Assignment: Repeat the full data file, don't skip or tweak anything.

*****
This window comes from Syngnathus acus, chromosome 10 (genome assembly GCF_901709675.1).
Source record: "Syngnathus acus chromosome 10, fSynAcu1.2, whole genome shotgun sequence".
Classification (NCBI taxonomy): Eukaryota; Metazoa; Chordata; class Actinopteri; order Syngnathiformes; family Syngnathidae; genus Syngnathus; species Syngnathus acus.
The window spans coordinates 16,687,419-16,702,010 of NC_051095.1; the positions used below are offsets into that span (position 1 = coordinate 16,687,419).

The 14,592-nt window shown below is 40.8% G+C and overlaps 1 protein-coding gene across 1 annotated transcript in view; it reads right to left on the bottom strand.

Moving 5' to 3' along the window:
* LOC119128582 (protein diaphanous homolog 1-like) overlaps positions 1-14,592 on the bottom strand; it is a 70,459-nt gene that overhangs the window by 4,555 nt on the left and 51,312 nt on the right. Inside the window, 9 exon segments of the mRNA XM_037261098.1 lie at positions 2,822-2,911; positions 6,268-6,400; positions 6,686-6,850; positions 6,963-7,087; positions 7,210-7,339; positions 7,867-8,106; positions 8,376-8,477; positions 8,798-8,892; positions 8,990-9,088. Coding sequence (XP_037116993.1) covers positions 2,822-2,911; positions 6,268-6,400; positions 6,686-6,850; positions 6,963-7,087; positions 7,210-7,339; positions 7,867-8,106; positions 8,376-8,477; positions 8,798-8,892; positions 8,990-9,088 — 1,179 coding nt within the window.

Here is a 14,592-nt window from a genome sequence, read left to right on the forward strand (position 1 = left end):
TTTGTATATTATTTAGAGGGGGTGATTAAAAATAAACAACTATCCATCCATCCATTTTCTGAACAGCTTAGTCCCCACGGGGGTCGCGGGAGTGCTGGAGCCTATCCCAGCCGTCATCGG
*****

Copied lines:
This window comes from Syngnathus acus, chromosome 10 (genome assembly GCF_901709675.1).
Source record: "Syngnathus acus chromosome 10, fSynAcu1.2, whole genome shotgun sequence".
Classification (NCBI taxonomy): Eukaryota; Metazoa; Chordata; class Actinopteri; order Syngnathiformes; family Syngnathidae; genus Syngnathus; species Syngnathus acus.
The window spans coordinates 16,687,419-16,702,010 of NC_051095.1; the positions used below are offsets into that span (position 1 = coordinate 16,687,419).

The 14,592-nt window shown below is 40.8% G+C and overlaps 1 protein-coding gene across 1 annotated transcript in view; it reads right to left on the bottom strand.

Moving 5' to 3' along the window:
* LOC119128582 (protein diaphanous homolog 1-like) overlaps positions 1-14,592 on the bottom strand; it is a 70,459-nt gene that overhangs the window by 4,555 nt on the left and 51,312 nt on the right. Inside the window, 9 exon segments of the mRNA XM_037261098.1 lie at positions 2,822-2,911; positions 6,268-6,400; positions 6,686-6,850; positions 6,963-7,087; positions 7,210-7,339; positions 7,867-8,106; positions 8,376-8,477; positions 8,798-8,892; positions 8,990-9,088. Coding sequence (XP_037116993.1) covers positions 2,822-2,911; positions 6,268-6,400; positions 6,686-6,850; positions 6,963-7,087; positions 7,210-7,339; positions 7,867-8,106; positions 8,376-8,477; positions 8,798-8,892; positions 8,990-9,088 — 1,179 coding nt within the window.

Here is a 14,592-nt window from a genome sequence, read left to right on the forward strand (position 1 = left end):
TTTGTATATTATTTAGAGGGGGTGATTAAAAATAAACAACTATCCATCCATCCATTTTCTGAACAGCTTAGTCCCCACGGGGGTCGCGGGAGTGCTGGAGCCTATCCCAGCCGTCATCGG